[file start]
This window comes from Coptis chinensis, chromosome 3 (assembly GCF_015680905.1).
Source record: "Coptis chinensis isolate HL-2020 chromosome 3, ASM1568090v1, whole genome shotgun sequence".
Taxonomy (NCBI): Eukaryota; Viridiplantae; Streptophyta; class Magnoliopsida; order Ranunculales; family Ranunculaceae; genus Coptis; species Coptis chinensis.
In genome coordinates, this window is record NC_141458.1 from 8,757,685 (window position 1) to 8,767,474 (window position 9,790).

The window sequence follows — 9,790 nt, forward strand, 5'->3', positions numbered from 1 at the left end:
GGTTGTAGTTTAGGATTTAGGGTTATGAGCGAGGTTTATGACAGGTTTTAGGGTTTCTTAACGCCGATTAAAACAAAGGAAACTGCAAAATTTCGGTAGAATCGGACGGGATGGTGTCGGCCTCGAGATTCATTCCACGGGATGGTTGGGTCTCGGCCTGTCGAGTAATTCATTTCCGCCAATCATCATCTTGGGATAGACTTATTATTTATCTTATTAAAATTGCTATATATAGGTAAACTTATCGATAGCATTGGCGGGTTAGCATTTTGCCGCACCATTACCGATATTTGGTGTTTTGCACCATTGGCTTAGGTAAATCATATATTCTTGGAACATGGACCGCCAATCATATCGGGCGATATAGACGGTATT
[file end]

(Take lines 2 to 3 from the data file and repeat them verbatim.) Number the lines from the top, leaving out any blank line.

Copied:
Source record: "Coptis chinensis isolate HL-2020 chromosome 3, ASM1568090v1, whole genome shotgun sequence".
Taxonomy (NCBI): Eukaryota; Viridiplantae; Streptophyta; class Magnoliopsida; order Ranunculales; family Ranunculaceae; genus Coptis; species Coptis chinensis.